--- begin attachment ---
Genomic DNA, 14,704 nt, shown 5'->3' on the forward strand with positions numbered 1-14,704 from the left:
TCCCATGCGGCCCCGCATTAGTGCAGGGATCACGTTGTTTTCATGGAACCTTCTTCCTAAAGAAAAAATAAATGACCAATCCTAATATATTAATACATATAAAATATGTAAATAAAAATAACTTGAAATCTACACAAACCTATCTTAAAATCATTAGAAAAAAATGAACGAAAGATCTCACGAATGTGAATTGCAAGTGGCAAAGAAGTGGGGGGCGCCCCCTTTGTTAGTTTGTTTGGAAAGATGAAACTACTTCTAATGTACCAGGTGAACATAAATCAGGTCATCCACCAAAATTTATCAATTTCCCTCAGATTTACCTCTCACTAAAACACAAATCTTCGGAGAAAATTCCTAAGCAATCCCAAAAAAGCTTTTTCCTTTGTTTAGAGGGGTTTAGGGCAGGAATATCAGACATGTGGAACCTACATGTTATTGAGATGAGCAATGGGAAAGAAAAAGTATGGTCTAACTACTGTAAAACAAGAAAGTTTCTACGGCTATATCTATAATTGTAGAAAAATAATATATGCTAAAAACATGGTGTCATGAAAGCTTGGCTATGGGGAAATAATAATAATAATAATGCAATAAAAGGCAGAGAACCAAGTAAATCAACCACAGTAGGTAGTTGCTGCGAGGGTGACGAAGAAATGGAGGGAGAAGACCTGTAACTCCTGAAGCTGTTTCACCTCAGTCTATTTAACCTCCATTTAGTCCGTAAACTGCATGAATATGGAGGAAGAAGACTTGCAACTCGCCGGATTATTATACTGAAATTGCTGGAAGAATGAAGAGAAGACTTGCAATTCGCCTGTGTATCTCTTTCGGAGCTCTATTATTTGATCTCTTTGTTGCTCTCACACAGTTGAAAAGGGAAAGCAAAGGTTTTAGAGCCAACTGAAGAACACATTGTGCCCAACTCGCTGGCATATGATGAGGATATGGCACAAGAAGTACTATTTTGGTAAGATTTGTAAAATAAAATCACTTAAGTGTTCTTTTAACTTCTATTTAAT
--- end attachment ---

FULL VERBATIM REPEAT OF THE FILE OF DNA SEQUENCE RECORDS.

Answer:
Genomic DNA, 14,704 nt, shown 5'->3' on the forward strand with positions numbered 1-14,704 from the left:
TCCCATGCGGCCCCGCATTAGTGCAGGGATCACGTTGTTTTCATGGAACCTTCTTCCTAAAGAAAAAATAAATGACCAATCCTAATATATTAATACATATAAAATATGTAAATAAAAATAACTTGAAATCTACACAAACCTATCTTAAAATCATTAGAAAAAAATGAACGAAAGATCTCACGAATGTGAATTGCAAGTGGCAAAGAAGTGGGGGGCGCCCCCTTTGTTAGTTTGTTTGGAAAGATGAAACTACTTCTAATGTACCAGGTGAACATAAATCAGGTCATCCACCAAAATTTATCAATTTCCCTCAGATTTACCTCTCACTAAAACACAAATCTTCGGAGAAAATTCCTAAGCAATCCCAAAAAAGCTTTTTCCTTTGTTTAGAGGGGTTTAGGGCAGGAATATCAGACATGTGGAACCTACATGTTATTGAGATGAGCAATGGGAAAGAAAAAGTATGGTCTAACTACTGTAAAACAAGAAAGTTTCTACGGCTATATCTATAATTGTAGAAAAATAATATATGCTAAAAACATGGTGTCATGAAAGCTTGGCTATGGGGAAATAATAATAATAATAATGCAATAAAAGGCAGAGAACCAAGTAAATCAACCACAGTAGGTAGTTGCTGCGAGGGTGACGAAGAAATGGAGGGAGAAGACCTGTAACTCCTGAAGCTGTTTCACCTCAGTCTATTTAACCTCCATTTAGTCCGTAAACTGCATGAATATGGAGGAAGAAGACTTGCAACTCGCCGGATTATTATACTGAAATTGCTGGAAGAATGAAGAGAAGACTTGCAATTCGCCTGTGTATCTCTTTCGGAGCTCTATTATTTGATCTCTTTGTTGCTCTCACACAGTTGAAAAGGGAAAGCAAAGGTTTTAGAGCCAACTGAAGAACACATTGTGCCCAACTCGCTGGCATATGATGAGGATATGGCACAAGAAGTACTATTTTGGTAAGATTTGTAAAATAAAATCACTTAAGTGTTCTTTTAACTTCTATTTAAT